Ani Di Franco “Binary” (Righteous Babe/Aveline Records, 2017)

A new album from American Folk Rocker and Feminist Icon Ani Di Franco has to be cause for celebration, not least because she is one of the most creative songwriters out there and her music always engages and informs. This lastest release “Binary” is right up there with some of her best work. Written in the run up to the American Presidential election of 2016 it is very much of its time, with songs addressing the importance of reproductive rights (Play God), the need for empathy (Terrifying Sight) and the value of non violent protest and opposition (Pacifist’s Lament) – all themes currently playing out both in America and in the wider world. Di Franco’s work has always contained  a healthy amount of political awareness and is all the better for it. 

The theme of this album and of the title song, Binary, is that nothing exists in isolation – that everything needs a relationship to something else in order to make it real. It’s a strong and very relevant statement and it has formed the structure of a powerful piece of work.

One of the joys of this album is the quality of the musicians Di Franco has assembled around her and the groove they’re able to bring about on much of this recording. In addition to her long term rhythm section of Todd Sickafoose on bass and drummer Terence Higgins there are a number of outstanding musicians from the worlds of folk, Americana and Funk. Jazz violinist Jenny Scheinman, Bon Iver’s multi instrumentalist Justin Vernon and ex Bowie bassist Gail Ann Dorsey all make appearances but the musicians that really give this album it’s soul are funk legends saxophonist Maceo Parker and keyboard maestro Ivan Neville. This fascinating combination of talents make many of the tracks on this album fizz and pop with real effervescence. These days Ani Di Franco is a New Orleans resident and both Higgins and Neville are native to the city; you can really hear that Crescent City vibe throughout much of this album.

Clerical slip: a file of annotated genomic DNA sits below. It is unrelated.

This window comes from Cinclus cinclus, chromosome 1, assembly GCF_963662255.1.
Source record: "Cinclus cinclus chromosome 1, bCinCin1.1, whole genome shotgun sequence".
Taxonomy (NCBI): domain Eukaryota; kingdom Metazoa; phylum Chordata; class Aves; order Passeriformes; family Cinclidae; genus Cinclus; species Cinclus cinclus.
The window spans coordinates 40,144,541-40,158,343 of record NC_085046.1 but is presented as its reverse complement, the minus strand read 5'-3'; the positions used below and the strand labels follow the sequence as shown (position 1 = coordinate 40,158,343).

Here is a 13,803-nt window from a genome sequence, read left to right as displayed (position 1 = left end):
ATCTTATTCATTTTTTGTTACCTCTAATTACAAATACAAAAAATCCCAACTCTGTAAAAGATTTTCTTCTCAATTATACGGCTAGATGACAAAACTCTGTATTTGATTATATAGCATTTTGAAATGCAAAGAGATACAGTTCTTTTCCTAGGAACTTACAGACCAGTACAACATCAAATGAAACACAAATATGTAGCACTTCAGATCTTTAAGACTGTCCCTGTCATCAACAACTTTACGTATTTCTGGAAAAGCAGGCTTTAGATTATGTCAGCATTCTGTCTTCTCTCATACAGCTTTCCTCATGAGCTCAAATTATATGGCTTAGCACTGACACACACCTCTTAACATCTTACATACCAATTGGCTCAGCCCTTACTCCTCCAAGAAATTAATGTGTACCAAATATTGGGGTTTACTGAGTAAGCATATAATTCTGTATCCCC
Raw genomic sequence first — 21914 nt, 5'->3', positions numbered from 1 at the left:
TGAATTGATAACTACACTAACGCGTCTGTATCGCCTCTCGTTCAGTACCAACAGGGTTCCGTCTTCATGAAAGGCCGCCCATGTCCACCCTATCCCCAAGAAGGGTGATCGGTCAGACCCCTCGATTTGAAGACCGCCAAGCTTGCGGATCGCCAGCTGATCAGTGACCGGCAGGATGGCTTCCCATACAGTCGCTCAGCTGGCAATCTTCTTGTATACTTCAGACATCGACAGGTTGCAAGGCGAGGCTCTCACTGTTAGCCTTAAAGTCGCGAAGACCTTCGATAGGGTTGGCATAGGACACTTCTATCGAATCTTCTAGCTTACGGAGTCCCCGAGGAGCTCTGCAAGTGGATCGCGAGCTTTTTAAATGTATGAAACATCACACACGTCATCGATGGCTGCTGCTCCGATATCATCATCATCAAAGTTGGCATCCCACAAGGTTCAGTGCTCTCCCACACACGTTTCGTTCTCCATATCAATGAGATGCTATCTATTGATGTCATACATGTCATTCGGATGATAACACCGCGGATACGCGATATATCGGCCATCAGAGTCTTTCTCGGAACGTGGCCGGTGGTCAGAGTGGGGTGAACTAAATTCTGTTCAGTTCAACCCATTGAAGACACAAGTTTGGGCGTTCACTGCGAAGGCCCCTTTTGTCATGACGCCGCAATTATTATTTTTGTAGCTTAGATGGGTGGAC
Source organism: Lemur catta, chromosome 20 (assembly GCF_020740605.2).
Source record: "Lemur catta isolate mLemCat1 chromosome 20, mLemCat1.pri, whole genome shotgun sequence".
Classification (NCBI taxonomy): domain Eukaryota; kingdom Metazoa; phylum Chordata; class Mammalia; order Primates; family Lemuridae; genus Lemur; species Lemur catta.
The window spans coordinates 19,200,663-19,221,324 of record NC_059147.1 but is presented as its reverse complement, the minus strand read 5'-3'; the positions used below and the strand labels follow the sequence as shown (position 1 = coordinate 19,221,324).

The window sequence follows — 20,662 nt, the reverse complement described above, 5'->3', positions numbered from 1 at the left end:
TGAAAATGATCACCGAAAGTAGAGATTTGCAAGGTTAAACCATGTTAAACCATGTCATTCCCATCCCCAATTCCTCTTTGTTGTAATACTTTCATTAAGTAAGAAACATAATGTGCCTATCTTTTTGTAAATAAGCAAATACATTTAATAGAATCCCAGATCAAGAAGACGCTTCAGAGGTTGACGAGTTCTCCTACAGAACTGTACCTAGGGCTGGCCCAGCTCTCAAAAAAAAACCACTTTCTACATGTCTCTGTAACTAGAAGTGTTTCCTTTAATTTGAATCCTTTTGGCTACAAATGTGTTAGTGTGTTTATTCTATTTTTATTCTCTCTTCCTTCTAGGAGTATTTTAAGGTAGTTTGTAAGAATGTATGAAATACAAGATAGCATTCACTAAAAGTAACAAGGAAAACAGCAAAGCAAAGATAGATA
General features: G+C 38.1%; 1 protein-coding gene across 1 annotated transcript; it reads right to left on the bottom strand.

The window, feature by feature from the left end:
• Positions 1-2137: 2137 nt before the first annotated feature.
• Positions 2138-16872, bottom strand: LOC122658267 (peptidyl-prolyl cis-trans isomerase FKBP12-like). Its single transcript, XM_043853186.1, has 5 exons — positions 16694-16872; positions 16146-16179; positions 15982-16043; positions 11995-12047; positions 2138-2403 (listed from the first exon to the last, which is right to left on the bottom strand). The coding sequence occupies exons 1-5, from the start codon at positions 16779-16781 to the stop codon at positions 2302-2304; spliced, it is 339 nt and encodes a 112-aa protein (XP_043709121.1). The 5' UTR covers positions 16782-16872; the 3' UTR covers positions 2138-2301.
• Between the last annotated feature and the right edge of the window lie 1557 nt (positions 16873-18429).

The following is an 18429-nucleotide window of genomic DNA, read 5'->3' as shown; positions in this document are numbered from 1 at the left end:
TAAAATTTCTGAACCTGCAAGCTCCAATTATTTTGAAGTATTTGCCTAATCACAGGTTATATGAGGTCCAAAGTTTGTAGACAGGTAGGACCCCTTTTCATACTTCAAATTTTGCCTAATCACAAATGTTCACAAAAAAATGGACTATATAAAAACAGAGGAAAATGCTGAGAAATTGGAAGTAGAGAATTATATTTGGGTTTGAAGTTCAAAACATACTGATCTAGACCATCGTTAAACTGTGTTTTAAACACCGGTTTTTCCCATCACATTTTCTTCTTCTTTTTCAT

There really isn’t a bad track here but some stand out a little more than others. Pacifist’s Lament is a beautifully layered track and the quality of the production really shines in this song. Zizzing has to be my favourite song title in a long time, Alrighty has a great jazz feel and an outstanding violin solo from Jenny Scheinman, Telepathic boasts great bass lines, Terrifying Sight really shows off Ivan Neville’s keyboard skills….Di Franco is a generous collaborator; this is very much her album but she really lets her fellow musicians shine through.

One slight complaint – Ani Di Franco is such an accomplished poet that it’s a shame no lyric sheet was included with the album. It may be because this copy is a promotional one and it’s to be hoped the official release carries details of her lyrics, they deserve to be more widely appreciated.

If you enjoy this album, and it’s hard to imagine why you wouldn’t, it’s worth going to YouTube to check out the acoustic version of many of these tracks. There’s an old songwriter’s adage that if you can’t play your song on an acoustic guitar then it’s not a good song. Nearly every track on this album is available as an acoustic version on YouTube and they’re worth checking out because they show you how well structured these songs are. Pacifist’s Lament is particularly impressive in stripped back, acoustic form – but it’s the funky arrangements on this album that really make it stand out. These arrangements are uplifting and just great fun – but they also serve to put the content of the songs into sharp relief, the arrangements of these songs may be fun but the subject matters are very serious.

Folkfunk at its best.

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